What they’re sometimes blissfully unaware of, is the fact that there are lots of regional and other variations to dishes of the same name – for example, practically every state in Malaysia has its own version of rendang and laksa. Yet, if the version you serve happens to differ from what they were accustomed to in their neck of the Malaysian woods, they write it off as “inauthentic” whereas in Malaysia, the locals would simply see it as a different take on the same dish.
6. I imagine suppliers would be extremely important to you. How do you select suppliers?
I use only halal ingredients so it’s imperative my butcher is halal. Apart from that, availability of some of the more diverse items in my shopping list dictates where I shop – and that invariably means Flemington and Cabramatta, where a lot of the grocery stores are run by the Vietnamese, who share some common ingredients in their cooking with Malaysians – eg. items like lemongrass, galangal, turmeric, yam bean, pandan leaves etc. etc.
7. How important is locality and seasonality of produce in cooking?
Apart from the general wisdom of buying produce that’s in season from a price point and quality perspective, I have to be honest and admit that in the pursuit of using the “right” ingredients for my recipes, I go overboard in hunting down and paying a premium for items even if they’re not in season or are not readily available.
Eg. I’ve been having trouble getting my hands on yam bean aka sengkuang for the best part of the last two months, and that’s affected my ability to have one of my signature items, popiah, on my menu. I’d happily drive long distances and pay double if I could get my hands on it, but I haven’t had much luck so far.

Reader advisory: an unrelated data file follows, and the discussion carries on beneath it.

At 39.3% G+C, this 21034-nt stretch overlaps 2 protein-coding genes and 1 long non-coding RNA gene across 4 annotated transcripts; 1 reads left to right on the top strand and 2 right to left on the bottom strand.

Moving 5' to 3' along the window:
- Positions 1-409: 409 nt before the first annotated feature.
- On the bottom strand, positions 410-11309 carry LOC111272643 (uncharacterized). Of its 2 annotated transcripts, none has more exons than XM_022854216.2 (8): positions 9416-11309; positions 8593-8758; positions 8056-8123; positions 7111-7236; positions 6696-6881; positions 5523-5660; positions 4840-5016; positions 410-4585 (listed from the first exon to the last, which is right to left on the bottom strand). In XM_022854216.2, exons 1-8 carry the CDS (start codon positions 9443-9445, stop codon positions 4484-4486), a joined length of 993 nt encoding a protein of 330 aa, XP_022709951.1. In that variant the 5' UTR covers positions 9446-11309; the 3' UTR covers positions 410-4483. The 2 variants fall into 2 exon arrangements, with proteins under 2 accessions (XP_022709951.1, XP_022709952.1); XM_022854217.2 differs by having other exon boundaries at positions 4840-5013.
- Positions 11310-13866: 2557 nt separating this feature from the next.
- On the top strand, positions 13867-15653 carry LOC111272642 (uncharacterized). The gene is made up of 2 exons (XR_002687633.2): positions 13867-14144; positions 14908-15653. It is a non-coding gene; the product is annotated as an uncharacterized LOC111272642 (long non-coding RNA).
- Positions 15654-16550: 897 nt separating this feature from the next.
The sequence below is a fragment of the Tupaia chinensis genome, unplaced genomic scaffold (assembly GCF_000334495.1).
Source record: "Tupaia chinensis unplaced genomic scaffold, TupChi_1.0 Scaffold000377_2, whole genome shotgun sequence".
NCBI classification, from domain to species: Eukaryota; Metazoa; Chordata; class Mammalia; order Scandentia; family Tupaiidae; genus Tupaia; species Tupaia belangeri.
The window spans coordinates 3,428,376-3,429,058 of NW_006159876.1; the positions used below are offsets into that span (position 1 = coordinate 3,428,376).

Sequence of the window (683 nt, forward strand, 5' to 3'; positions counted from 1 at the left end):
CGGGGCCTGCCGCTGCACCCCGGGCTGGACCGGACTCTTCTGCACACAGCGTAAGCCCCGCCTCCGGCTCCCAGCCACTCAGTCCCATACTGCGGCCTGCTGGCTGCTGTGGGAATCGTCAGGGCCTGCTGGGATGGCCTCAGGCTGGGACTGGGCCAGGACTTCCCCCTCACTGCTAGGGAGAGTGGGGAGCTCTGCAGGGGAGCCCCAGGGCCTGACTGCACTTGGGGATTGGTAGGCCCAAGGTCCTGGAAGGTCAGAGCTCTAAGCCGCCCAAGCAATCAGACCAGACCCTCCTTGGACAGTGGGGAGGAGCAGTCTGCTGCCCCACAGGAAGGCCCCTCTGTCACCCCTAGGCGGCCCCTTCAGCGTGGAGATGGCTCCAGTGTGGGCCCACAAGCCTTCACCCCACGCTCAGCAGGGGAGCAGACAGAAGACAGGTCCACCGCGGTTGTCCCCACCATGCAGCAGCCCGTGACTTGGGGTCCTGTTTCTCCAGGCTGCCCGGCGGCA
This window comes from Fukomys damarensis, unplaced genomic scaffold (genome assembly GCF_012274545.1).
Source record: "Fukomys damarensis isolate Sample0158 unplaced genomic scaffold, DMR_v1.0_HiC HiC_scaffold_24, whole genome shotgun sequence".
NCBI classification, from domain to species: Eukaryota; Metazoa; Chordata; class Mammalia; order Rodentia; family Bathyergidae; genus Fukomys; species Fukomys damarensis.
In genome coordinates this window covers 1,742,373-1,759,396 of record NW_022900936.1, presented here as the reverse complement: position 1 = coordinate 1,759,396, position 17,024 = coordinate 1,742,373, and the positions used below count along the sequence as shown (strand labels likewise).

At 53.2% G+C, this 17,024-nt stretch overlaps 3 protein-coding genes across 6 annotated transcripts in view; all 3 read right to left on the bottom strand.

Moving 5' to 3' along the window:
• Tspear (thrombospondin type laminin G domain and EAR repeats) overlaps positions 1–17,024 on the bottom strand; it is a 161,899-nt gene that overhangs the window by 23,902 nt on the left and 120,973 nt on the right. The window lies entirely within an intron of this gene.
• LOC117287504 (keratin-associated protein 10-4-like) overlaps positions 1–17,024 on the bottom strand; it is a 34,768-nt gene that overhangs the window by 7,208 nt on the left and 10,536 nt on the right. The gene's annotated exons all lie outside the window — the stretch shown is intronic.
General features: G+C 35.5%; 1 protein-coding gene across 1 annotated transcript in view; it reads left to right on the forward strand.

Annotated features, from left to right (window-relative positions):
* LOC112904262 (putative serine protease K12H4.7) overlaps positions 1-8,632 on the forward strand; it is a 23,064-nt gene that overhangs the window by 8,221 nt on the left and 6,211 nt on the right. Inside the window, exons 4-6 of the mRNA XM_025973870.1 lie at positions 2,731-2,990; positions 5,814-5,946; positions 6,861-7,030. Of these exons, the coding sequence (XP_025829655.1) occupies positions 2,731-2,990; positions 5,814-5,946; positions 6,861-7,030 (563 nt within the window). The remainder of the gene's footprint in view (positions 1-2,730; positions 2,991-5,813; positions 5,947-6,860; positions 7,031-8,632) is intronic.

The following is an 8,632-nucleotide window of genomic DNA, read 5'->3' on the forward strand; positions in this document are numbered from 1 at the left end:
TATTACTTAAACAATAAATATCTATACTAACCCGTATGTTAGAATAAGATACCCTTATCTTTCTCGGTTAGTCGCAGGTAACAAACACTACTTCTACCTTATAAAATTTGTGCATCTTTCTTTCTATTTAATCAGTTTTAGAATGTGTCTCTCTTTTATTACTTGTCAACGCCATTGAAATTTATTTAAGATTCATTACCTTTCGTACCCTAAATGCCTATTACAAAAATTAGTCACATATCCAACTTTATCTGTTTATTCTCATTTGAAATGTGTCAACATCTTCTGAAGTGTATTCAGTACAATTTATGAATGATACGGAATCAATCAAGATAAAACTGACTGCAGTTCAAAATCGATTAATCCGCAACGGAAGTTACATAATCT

8. Is there any food you hate eating or cooking with?
Yes, pork I can’t stand the smell of it, and I get accused (in jest) of being a traitor to my Chinese heritage because of it, because we all know how much the Chinese love their pork. Then again, I’ve always had a rebellious streak in me – as soon as I’m told I should do something, I almost instinctively do the opposite.
9. Anything you fail at cooking?
I don’t bake; I don’t really eat baked goods myself so I’ve never been motivated to attempt/perfect it. I can see myself failing miserably at something like making macarons – I lack the patience and finesse for it.
10. If you could have dinner with 3 people (dead or alive) from any time in history, who would you invite and why?
I blogged about Peter Kenny on my personal blog – serembangirl.wordpress.com – awhile back, but for want of a better term I guess he became something of a mentor to me with his radical take on marketing and branding. He passed away shortly after I lost contact with him and I’ve always wondered what it would be like if he could see me now, 20 years after we used to talk every day. I’d also be interested in meeting his business partner, John Singleton – Peter told me so many stories about their exploits and I’d be curious to hear John’s side of the story – so if anyone out there knows Mr. Singleton, let him know Jackie M wants to meet him.
My dad has been suffering from dementia for several years; I would love to turn back the clock and listen to his stories at the dinner table about his early years – from the Japanese occupation to how he and my mom first met, and the hardships they went through eking out a living in my little hometown, with 9 kids in tow.